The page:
Indeed, the defensive posturing and industry angst to which she alludes were in full swing at this year’s Fashion Week — in the self-aggrandizing speech of designers, on the ultra-modernized backs of models, and even in laudatory mainstream reviews. Commenting on Ralph Lauren’s collection, for instance, the New York Times Suzy Menkes repeatedly juxtaposed descriptions of the designer’s Shanghai-inspired aesthetic with disparaging references to the “fast fashion factories of today’s China” and Asia’s “Made in China”-quality mass productions.

Asian American designers don’t get off too easily either, falling as they do somewhere between artist and producer, American and foreigner. While critics extolled Ralph Lauren’s and Oscar De La Renta’s modernization of “tourist trap” Asian motifs, for example, they also repeatedly and simplistically categorized the commercial success of Asian American designers as the product of Asian consumption. Reviewing Anna Sui’s collection, Menkes patronizingly notes that “Ms. Sui may have had a big success in the Asia of her family origins, but her heart is forever in the England of swinging London, with its layers of history.” At Vogue, Hamish Bowles curiously remarks that Jason Wu’s “conservative” collection would never be as radically deconstructionist as those of the Japanese designer Kawakubo — notwithstanding the fact that their aesthetics are so radically different that they defy comparison; their only tangible similarity is their (albeit divergent) Asian heritage. Mark Holgale, also writing for Vogue, similarly makes much of Philip Lim’s connections to Asia, attributing the designer’s current and future successes to the voraciously consumptive Chinese — even as he notes that Chinese consumers are just as “familiar with everyone from Altuzarra to Rodarte.”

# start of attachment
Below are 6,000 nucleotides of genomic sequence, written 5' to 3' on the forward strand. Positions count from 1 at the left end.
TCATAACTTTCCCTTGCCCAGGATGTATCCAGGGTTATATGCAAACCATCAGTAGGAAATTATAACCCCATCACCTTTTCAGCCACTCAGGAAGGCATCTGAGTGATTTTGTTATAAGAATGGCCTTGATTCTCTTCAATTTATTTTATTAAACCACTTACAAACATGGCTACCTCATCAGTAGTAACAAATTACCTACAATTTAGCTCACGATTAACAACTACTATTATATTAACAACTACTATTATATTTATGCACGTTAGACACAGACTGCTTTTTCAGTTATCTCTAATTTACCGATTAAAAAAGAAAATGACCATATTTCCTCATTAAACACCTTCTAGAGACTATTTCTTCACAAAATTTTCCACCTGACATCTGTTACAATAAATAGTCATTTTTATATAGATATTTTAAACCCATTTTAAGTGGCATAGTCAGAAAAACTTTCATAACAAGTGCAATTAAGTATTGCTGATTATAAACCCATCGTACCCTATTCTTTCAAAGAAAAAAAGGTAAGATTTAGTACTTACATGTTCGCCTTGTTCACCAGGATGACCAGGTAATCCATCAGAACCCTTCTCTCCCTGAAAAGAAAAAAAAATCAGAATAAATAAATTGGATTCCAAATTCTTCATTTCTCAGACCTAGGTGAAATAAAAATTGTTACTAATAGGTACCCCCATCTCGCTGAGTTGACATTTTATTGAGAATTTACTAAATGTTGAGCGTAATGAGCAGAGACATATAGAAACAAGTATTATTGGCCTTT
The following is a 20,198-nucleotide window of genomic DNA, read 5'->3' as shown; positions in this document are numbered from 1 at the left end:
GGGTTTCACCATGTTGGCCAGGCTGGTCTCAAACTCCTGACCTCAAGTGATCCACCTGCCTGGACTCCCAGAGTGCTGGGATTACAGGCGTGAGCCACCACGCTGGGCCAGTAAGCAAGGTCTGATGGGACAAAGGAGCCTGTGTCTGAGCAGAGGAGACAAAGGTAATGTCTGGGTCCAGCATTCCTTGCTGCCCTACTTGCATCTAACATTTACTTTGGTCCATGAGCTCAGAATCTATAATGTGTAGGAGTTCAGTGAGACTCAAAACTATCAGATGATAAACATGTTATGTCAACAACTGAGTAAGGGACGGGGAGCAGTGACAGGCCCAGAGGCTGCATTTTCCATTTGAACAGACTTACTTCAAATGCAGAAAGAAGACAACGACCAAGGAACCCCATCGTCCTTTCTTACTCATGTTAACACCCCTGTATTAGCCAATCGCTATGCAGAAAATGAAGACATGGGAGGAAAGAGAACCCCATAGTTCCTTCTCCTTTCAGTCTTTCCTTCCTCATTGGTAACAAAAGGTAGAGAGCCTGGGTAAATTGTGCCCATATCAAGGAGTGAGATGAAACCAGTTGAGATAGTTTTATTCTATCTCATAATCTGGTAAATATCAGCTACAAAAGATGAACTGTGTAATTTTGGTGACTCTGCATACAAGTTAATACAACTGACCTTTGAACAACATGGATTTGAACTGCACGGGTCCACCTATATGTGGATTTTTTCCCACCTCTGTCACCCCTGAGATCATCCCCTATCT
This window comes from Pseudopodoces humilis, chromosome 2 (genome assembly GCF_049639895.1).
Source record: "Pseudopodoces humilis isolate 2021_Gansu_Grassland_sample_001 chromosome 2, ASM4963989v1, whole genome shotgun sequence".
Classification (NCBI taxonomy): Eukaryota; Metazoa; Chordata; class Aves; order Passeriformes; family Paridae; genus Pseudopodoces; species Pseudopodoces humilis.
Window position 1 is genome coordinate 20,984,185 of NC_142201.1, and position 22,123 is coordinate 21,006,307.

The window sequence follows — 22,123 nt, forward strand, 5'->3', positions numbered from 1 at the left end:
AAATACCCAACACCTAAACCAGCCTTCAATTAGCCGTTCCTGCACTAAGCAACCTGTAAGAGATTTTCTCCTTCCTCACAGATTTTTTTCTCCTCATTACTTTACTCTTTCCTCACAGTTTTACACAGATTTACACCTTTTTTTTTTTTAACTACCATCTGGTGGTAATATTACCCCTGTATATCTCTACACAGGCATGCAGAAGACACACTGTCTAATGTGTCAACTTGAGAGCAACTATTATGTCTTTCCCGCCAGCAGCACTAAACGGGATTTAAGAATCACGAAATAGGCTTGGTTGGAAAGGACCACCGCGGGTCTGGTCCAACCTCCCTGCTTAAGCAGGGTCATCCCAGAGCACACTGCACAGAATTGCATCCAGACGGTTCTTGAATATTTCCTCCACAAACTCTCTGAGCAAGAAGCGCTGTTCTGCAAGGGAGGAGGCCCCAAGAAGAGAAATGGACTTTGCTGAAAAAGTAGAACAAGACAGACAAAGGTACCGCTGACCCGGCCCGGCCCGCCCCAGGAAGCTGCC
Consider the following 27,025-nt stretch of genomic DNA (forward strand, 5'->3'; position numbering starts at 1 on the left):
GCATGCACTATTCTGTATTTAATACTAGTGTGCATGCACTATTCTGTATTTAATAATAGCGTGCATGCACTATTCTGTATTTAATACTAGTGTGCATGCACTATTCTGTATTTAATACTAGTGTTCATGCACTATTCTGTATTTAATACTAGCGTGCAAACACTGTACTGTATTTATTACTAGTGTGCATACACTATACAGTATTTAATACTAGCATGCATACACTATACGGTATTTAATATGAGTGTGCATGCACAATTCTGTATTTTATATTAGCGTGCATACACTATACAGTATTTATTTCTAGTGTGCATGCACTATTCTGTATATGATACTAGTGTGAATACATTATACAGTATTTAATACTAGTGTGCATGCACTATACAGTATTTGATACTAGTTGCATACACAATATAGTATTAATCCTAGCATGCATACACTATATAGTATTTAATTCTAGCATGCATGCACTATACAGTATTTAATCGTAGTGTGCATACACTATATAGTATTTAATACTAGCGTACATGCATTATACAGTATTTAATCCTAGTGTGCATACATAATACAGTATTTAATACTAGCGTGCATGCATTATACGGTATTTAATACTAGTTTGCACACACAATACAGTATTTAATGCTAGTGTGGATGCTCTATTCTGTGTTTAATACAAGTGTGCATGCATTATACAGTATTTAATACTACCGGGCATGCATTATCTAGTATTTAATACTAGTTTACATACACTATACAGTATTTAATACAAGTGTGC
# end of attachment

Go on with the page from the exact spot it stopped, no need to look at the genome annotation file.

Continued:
And Sami Khan writes for Stylecaster on Vogue‘s recent, head-in-sand profile of Asma al-Assad, the “glamorous, young, and very chic” wife of Syrian dictator, Bashar al-Assad. Add this to the long list of stories about the sartorial semiotics of autocrats’ wives! (When I have a free moment –ha!– I may address this list.) Khan astutely observes,